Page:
The “Green Blob” is condemning “billions to hunger, poverty and underdevelopment”, and is pursuing policies which would decimate the natural world and “devastate species and biodiversity”, former Environment Secretary Owen Paterson will claim today.
Mr Paterson is due to speak at a conference on agricultural biotechnology in South Africa today. He plans to use his speech to attack the “green blob” – a network of “environmental pressure groups, renewable energy companies and some public officials who keep each other well supplied with lavish funds, scare stories and green tape,” the Times has reported.
In particular, he aims to highlight their success in persuading the EU to ban the cultivation of GM crops. “They call themselves humanitarians and environmentalists but their policies would condemn billions to hunger, poverty and underdevelopment. And their insistence on mandating primitive, inefficient farming techniques would decimate the Earth’s remaining wild spaces, devastate species and biodiversity, and leave our natural ecology poorer as a result,” he will say.
Worldwide the use of GM crops is on the increase. A record 181 hectares were planted last year across 28 countries, delivering benefits including a reduction in pesticide use, reduced greenhouse gasses, and increased yield.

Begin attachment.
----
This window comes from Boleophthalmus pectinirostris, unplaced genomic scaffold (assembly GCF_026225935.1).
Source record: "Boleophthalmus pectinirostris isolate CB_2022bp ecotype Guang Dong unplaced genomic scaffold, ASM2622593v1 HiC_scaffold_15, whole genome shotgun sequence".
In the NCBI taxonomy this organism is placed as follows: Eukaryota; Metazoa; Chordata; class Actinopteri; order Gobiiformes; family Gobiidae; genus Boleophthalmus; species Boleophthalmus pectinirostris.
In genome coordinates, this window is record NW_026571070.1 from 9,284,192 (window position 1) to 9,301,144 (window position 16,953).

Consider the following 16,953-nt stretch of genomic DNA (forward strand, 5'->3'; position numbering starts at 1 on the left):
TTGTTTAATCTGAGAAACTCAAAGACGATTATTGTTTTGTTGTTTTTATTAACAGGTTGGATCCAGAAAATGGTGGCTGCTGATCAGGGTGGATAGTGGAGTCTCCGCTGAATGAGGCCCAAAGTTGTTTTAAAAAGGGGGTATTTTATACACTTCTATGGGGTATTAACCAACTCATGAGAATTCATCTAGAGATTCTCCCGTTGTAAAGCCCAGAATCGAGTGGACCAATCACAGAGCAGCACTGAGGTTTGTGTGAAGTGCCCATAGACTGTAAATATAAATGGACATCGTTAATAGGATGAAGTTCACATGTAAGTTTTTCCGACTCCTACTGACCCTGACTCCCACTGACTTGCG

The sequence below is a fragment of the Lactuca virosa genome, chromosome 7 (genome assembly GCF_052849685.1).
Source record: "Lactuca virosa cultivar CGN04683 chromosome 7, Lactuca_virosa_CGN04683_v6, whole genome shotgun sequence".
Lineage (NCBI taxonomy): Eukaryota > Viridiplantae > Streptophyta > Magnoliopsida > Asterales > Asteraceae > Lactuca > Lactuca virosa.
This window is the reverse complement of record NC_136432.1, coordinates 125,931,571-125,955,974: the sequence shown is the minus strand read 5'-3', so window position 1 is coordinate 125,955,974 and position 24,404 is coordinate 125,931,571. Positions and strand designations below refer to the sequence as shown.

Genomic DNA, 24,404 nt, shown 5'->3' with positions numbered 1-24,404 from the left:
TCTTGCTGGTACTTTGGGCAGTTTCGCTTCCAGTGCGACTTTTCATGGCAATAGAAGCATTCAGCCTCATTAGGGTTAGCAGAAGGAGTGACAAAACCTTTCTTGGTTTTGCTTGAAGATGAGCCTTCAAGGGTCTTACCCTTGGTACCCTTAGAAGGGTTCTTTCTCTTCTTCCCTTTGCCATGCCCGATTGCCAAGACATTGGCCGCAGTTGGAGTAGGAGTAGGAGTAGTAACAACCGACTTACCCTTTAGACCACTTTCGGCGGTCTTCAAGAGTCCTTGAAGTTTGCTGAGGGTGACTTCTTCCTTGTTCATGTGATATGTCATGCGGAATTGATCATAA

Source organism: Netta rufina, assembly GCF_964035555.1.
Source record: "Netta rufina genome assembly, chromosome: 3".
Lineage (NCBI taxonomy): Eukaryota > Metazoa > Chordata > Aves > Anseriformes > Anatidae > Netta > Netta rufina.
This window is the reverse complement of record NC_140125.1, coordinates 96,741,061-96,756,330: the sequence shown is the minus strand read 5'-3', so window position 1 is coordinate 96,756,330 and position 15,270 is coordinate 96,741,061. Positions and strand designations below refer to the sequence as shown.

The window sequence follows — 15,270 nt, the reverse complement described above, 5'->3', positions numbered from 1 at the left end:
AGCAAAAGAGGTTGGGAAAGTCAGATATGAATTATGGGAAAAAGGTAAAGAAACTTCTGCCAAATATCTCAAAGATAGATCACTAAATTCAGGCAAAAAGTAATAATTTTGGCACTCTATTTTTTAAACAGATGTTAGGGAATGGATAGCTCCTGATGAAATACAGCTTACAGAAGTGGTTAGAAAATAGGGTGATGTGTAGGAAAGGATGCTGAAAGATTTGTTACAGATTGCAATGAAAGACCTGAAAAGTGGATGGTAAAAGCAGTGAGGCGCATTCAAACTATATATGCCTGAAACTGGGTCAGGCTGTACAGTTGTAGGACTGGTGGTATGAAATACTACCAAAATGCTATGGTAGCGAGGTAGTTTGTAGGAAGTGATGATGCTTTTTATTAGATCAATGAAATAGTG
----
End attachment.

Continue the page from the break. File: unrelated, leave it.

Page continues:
A report by agricultural consultancy group PG Economics published in May 2014 found that the global income gain through planting GM crops was €78.4 billion between 1996 and 2010, with poorer countries increasingly getting a larger slice of that income gain. By 2010, 55 percent of the extra revenue went to farmers in developing countries.
It also found that global use of pesticides fell by 8.6 percent over the same time period, equivalent to nearly all the pesticide use in Europe for two years.
Paterson intends to use his speech to criticise Dame Vivienne Westwood and other wealthy GM opponents for “fetishising their food” by trying to force their expensive taste for organic food on the poor. And he will accuse Greenpeace of supporting the “anti-GMO eco-terrorists” who destroyed ‘Golden Rice’, a strain of rice modified to carry beta-carotene, the precursor to Vitamin A.
Golden Rice was first developed 15 years ago in the Philippines and is distributed for free to subsistence farmers. In 2005 a new strain, Golden Rice 2 was released, which contains up to 23 times more beta-carotene than the original version. In 2005, 190 million children and 19 million pregnant women, in 122 countries, were estimated to be affected by Vitamin A deficiency, which causes 2 million deaths a year.
In 2013 an experimental crop of Golden Rice was uprooted by protestors from Masipag, a left wing alliance of farmers, scientists and development workers. No local farmers were involved in the destruction, as they believe it unlucky to destroy a living rice plant. Greenpeace has since said that it does not support Masipag financially. Nevertheless, Greenpeace continues to oppose Golden Rice and all other forms of GM crop.
Mr Paterson will also accuse the World Health Organisation, the Food and Agriculture Organisation and Unicef of being “cowed by activist polemic” regarding Golden Rice.
Peter Melchett, from the Soil Association, said: “The main reason new crops for farmers in Africa are not being developed as fast as they could be is because of pro-GM campaigners like Owen Paterson’s fixation on old-fashioned GM technology.”